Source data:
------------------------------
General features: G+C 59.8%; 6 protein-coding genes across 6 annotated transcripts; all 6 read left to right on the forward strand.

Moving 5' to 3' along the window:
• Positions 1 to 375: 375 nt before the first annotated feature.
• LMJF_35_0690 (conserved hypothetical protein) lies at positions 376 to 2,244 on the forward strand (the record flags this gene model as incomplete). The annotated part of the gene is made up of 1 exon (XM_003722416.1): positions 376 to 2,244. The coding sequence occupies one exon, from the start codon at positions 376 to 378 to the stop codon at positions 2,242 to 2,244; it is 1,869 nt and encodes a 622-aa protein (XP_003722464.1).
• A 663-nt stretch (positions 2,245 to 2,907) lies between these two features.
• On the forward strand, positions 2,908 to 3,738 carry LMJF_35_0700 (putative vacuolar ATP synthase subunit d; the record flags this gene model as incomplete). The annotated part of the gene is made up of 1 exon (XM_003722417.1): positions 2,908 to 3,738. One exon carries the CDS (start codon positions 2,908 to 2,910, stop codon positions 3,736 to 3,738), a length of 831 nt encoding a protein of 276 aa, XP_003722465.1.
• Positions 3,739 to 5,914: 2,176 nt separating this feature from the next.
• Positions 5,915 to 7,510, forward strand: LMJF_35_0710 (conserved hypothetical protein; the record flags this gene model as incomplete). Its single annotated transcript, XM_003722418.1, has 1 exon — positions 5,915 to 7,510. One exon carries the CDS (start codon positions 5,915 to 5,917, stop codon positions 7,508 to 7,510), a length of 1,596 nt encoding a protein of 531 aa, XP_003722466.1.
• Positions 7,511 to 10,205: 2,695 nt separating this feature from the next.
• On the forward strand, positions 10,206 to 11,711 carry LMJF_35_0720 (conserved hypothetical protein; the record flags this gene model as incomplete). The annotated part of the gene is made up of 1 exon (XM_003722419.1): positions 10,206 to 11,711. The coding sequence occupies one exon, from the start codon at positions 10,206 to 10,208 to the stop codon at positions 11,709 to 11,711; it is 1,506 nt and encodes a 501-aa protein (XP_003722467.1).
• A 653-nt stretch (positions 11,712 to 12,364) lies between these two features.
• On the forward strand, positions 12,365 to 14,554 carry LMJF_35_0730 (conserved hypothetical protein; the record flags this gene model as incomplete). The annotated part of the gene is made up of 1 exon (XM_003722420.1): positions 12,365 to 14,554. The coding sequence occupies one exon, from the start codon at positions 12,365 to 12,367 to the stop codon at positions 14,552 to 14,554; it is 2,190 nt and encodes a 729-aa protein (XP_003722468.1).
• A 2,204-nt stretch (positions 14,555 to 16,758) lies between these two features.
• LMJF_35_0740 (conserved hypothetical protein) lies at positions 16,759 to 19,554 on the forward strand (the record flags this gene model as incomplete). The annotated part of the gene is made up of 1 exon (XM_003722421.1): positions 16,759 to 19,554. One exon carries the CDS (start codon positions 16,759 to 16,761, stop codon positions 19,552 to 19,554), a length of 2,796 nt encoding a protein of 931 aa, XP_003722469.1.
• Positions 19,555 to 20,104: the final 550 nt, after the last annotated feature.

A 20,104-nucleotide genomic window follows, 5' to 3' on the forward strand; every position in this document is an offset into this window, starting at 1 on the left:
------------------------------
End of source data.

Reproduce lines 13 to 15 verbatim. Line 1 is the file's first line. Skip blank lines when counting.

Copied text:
• A 2,204-nt stretch (positions 14,555 to 16,758) lies between these two features.
• LMJF_35_0740 (conserved hypothetical protein) lies at positions 16,759 to 19,554 on the forward strand (the record flags this gene model as incomplete). The annotated part of the gene is made up of 1 exon (XM_003722421.1): positions 16,759 to 19,554. One exon carries the CDS (start codon positions 16,759 to 16,761, stop codon positions 19,552 to 19,554), a length of 2,796 nt encoding a protein of 931 aa, XP_003722469.1.
• Positions 19,555 to 20,104: the final 550 nt, after the last annotated feature.